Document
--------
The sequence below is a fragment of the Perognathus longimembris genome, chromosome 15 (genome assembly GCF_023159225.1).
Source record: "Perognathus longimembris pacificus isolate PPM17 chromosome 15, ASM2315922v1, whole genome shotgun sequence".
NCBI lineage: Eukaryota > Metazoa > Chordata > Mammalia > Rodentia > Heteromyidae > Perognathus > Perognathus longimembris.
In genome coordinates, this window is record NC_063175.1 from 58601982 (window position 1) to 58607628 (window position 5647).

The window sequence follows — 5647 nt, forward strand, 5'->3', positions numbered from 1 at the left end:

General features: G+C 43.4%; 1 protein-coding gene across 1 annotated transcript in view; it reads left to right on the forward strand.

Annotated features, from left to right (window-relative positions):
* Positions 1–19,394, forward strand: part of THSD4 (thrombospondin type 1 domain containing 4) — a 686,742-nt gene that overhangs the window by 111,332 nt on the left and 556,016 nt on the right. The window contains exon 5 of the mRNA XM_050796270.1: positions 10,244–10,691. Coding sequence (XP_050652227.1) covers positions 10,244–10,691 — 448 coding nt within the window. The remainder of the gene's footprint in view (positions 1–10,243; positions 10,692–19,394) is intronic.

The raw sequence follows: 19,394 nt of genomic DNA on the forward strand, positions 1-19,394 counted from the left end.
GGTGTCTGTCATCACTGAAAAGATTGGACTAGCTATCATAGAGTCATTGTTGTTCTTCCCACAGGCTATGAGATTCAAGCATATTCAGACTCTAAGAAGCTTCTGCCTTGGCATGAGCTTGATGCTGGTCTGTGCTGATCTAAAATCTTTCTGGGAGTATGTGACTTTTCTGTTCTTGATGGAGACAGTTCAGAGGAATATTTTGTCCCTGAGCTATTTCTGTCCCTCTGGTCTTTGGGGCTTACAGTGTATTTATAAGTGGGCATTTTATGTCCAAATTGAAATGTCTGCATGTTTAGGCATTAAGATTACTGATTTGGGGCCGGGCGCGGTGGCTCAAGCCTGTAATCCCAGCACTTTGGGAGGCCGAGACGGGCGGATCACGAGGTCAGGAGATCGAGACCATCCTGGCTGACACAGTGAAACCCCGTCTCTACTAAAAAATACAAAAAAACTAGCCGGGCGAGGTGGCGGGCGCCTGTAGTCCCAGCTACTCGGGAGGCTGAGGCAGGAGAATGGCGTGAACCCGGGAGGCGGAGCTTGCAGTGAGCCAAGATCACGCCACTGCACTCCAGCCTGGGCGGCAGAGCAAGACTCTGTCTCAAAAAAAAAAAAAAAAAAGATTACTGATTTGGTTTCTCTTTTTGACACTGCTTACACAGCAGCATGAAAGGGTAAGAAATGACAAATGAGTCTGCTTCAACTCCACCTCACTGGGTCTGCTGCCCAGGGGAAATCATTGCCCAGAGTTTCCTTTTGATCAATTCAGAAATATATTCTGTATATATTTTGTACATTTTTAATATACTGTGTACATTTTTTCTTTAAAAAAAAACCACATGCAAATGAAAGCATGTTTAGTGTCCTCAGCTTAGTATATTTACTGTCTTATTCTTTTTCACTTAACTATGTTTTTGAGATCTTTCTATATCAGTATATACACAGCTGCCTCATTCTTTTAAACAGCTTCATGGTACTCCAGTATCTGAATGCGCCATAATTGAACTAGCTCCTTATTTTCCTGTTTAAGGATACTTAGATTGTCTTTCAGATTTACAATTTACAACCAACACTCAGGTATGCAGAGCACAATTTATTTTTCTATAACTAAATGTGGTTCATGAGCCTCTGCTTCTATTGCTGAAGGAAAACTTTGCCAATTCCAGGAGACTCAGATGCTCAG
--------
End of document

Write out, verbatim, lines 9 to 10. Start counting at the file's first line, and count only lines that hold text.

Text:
The raw sequence follows: 19,394 nt of genomic DNA on the forward strand, positions 1-19,394 counted from the left end.
GGTGTCTGTCATCACTGAAAAGATTGGACTAGCTATCATAGAGTCATTGTTGTTCTTCCCACAGGCTATGAGATTCAAGCATATTCAGACTCTAAGAAGCTTCTGCCTTGGCATGAGCTTGATGCTGGTCTGTGCTGATCTAAAATCTTTCTGGGAGTATGTGACTTTTCTGTTCTTGATGGAGACAGTTCAGAGGAATATTTTGTCCCTGAGCTATTTCTGTCCCTCTGGTCTTTGGGGCTTACAGTGTATTTATAAGTGGGCATTTTATGTCCAAATTGAAATGTCTGCATGTTTAGGCATTAAGATTACTGATTTGGGGCCGGGCGCGGTGGCTCAAGCCTGTAATCCCAGCACTTTGGGAGGCCGAGACGGGCGGATCACGAGGTCAGGAGATCGAGACCATCCTGGCTGACACAGTGAAACCCCGTCTCTACTAAAAAATACAAAAAAACTAGCCGGGCGAGGTGGCGGGCGCCTGTAGTCCCAGCTACTCGGGAGGCTGAGGCAGGAGAATGGCGTGAACCCGGGAGGCGGAGCTTGCAGTGAGCCAAGATCACGCCACTGCACTCCAGCCTGGGCGGCAGAGCAAGACTCTGTCTCAAAAAAAAAAAAAAAAAAGATTACTGATTTGGTTTCTCTTTTTGACACTGCTTACACAGCAGCATGAAAGGGTAAGAAATGACAAATGAGTCTGCTTCAACTCCACCTCACTGGGTCTGCTGCCCAGGGGAAATCATTGCCCAGAGTTTCCTTTTGATCAATTCAGAAATATATTCTGTATATATTTTGTACATTTTTAATATACTGTGTACATTTTTTCTTTAAAAAAAAACCACATGCAAATGAAAGCATGTTTAGTGTCCTCAGCTTAGTATATTTACTGTCTTATTCTTTTTCACTTAACTATGTTTTTGAGATCTTTCTATATCAGTATATACACAGCTGCCTCATTCTTTTAAACAGCTTCATGGTACTCCAGTATCTGAATGCGCCATAATTGAACTAGCTCCTTATTTTCCTGTTTAAGGATACTTAGATTGTCTTTCAGATTTACAATTTACAACCAACACTCAGGTATGCAGAGCACAATTTATTTTTCTATAACTAAATGTGGTTCATGAGCCTCTGCTTCTATTGCTGAAGGAAAACTTTGCCAATTCCAGGAGACTCAGATGCTCAG